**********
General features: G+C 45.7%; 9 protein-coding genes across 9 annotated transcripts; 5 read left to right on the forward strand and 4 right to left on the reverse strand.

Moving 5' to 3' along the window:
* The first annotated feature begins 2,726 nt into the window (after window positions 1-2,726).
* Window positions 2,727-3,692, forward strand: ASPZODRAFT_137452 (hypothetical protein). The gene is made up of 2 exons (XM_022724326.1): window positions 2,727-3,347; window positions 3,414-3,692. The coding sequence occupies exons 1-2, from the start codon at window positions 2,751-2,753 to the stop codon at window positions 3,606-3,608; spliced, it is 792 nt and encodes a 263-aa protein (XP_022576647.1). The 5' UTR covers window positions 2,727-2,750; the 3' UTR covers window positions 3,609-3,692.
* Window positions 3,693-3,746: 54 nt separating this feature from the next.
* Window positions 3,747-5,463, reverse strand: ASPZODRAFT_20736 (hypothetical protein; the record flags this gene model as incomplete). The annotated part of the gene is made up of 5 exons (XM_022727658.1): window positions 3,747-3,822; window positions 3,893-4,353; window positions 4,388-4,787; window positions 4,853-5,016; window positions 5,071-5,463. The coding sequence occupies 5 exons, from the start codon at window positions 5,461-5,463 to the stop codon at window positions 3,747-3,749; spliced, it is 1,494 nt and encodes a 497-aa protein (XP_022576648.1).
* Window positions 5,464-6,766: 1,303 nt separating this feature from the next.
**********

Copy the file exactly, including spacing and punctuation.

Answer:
General features: G+C 45.7%; 9 protein-coding genes across 9 annotated transcripts; 5 read left to right on the forward strand and 4 right to left on the reverse strand.

Moving 5' to 3' along the window:
* The first annotated feature begins 2,726 nt into the window (after window positions 1-2,726).
* Window positions 2,727-3,692, forward strand: ASPZODRAFT_137452 (hypothetical protein). The gene is made up of 2 exons (XM_022724326.1): window positions 2,727-3,347; window positions 3,414-3,692. The coding sequence occupies exons 1-2, from the start codon at window positions 2,751-2,753 to the stop codon at window positions 3,606-3,608; spliced, it is 792 nt and encodes a 263-aa protein (XP_022576647.1). The 5' UTR covers window positions 2,727-2,750; the 3' UTR covers window positions 3,609-3,692.
* Window positions 3,693-3,746: 54 nt separating this feature from the next.
* Window positions 3,747-5,463, reverse strand: ASPZODRAFT_20736 (hypothetical protein; the record flags this gene model as incomplete). The annotated part of the gene is made up of 5 exons (XM_022727658.1): window positions 3,747-3,822; window positions 3,893-4,353; window positions 4,388-4,787; window positions 4,853-5,016; window positions 5,071-5,463. The coding sequence occupies 5 exons, from the start codon at window positions 5,461-5,463 to the stop codon at window positions 3,747-3,749; spliced, it is 1,494 nt and encodes a 497-aa protein (XP_022576648.1).
* Window positions 5,464-6,766: 1,303 nt separating this feature from the next.